Oregon Gov. John Kitzhaber won’t even discuss clemency for a man convicted of collecting rainwater, yet he’s forcing a reprieve on a convicted murderer – who wants to be executed.
Democrat Gov. Kitzhaber has granted a reprieve “for the duration of my service as governor” to Gary D. Haugen, who has twice been convicted of aggravated murder. Haugen – who wants to be executed - was first convicted of killing the mother of his girlfriend and later was found guilty of murdering a fellow inmate.
Meanwhile, Gov. Kitzhaber’s office won’t even discuss the possibility of granting any form of clemency to Gary Harrington, who is scheduled to begin serving a 30 day jail term this week – for collecting rainwater his (Harrington’s) own property.
Gary Harrington of Eagle Point, Ore., was sentenced July 25 in Jackson County Circuit Court to 30 days in jail and over $1,500 in fines for violating Oregon state laws that say all water is publically owned--making the 3 reservoirs on his property used to house rainwater and snow runoff illegal.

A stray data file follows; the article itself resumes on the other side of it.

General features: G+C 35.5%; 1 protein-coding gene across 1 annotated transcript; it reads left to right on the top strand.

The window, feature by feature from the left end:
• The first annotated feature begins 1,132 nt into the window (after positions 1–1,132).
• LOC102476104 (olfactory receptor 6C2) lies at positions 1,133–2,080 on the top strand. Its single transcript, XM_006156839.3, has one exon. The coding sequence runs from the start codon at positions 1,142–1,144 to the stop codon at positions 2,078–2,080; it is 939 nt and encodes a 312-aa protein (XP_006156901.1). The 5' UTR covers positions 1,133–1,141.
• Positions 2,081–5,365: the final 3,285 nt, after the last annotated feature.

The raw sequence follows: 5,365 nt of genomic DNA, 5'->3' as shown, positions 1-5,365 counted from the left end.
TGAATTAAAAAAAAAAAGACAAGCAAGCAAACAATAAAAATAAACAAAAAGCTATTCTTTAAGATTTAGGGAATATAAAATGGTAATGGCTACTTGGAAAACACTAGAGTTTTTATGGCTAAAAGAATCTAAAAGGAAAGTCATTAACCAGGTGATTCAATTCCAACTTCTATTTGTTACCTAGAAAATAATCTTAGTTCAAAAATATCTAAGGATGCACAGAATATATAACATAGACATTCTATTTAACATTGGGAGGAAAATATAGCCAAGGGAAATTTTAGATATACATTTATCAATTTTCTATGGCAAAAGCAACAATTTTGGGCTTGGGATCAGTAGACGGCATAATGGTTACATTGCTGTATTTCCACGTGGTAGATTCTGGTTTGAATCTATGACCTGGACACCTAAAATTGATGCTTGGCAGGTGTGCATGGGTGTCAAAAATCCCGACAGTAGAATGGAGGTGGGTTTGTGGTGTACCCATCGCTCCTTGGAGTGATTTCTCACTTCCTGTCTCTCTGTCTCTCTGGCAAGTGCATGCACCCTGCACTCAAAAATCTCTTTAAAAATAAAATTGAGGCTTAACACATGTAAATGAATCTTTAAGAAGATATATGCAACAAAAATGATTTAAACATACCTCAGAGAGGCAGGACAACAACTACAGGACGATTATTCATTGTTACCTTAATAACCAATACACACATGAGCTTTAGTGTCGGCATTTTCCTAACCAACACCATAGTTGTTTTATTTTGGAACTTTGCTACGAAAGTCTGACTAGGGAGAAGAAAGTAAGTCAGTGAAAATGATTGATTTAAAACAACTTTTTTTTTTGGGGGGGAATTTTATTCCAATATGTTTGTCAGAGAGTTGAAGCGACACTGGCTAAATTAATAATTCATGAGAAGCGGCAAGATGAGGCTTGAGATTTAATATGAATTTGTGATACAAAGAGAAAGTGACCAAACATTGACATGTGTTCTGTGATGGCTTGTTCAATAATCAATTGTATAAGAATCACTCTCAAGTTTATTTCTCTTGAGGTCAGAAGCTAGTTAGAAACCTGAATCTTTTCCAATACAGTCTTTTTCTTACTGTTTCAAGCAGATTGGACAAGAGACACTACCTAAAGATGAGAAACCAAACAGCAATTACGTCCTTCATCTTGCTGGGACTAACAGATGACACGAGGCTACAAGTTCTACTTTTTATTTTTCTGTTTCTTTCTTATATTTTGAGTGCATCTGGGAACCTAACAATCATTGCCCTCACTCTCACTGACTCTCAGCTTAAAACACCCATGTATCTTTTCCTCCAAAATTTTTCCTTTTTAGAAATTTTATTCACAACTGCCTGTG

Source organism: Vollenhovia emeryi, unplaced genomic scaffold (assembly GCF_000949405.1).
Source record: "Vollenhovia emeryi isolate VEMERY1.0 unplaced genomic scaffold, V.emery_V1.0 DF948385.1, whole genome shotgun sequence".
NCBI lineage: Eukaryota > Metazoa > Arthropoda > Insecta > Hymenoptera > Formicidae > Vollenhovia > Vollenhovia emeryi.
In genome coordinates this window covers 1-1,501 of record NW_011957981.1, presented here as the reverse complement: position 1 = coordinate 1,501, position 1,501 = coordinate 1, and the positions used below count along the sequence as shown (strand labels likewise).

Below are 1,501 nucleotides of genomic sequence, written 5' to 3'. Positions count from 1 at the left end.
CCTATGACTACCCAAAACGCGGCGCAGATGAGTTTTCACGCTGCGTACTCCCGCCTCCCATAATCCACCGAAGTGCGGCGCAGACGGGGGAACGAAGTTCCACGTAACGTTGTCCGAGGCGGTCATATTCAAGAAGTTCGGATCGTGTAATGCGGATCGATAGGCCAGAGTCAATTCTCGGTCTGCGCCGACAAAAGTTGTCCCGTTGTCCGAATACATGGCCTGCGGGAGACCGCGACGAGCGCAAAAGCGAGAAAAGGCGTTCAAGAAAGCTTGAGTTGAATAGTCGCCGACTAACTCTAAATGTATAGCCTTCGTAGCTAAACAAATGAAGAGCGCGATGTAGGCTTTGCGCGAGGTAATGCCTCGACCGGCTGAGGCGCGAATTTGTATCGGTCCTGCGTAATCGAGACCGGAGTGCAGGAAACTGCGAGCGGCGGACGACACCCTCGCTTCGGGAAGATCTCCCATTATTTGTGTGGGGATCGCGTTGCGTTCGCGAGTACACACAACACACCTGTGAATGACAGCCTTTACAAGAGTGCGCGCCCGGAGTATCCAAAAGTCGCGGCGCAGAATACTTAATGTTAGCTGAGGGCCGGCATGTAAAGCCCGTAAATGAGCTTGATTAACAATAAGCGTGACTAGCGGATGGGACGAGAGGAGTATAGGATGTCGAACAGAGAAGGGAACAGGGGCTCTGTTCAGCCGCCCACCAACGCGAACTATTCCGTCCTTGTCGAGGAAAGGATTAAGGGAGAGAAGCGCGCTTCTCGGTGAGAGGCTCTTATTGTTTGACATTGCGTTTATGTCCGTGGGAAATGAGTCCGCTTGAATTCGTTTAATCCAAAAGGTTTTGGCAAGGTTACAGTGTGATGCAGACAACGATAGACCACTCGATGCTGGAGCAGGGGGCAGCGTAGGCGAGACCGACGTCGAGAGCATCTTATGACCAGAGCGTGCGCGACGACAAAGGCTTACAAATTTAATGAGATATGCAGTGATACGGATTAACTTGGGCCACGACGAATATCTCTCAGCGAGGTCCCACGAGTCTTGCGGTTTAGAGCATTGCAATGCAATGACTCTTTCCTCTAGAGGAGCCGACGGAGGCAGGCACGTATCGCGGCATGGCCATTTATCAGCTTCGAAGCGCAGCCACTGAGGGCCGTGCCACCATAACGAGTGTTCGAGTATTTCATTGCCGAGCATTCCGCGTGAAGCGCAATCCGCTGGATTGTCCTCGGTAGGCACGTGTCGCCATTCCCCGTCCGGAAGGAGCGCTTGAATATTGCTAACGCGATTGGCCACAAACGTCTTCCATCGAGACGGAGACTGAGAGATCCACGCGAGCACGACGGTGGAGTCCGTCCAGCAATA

CNSNews.com has repeatedly contacted the governor’s office via phone and email to ask if the governor has any intention of pardoning Harrington or commuting his sentence. But the governor's office has not responded to any of those inquiries.
And, while Harrington is scheduled to begin serving his jail sentence on Wednesday (Aug. 8) despite appealing his conviction, Haugen has waived his available appeals regarding his sentence.
Haugen has even filed a lawsuit against Gov. Kitzhaber seeking judicial intervention to invalidate the reprieve and allow the state to execute him. Haugen claims that state law allows him to refuse the reprieve.
In his report to the Oregon Legislative Assembly, Gov. Kitzhaber acknowledges that Hauber has waived his right to appeal his death sentence. But, the governor continues to fight Hauber’s lawsuit, insisting he does not need Hauber’s permission to grant the reprieve.
The judge hearing Haugen’s complaint against the governor is asking for additional input before deciding whether or not to grant Haugen’s request to be executed.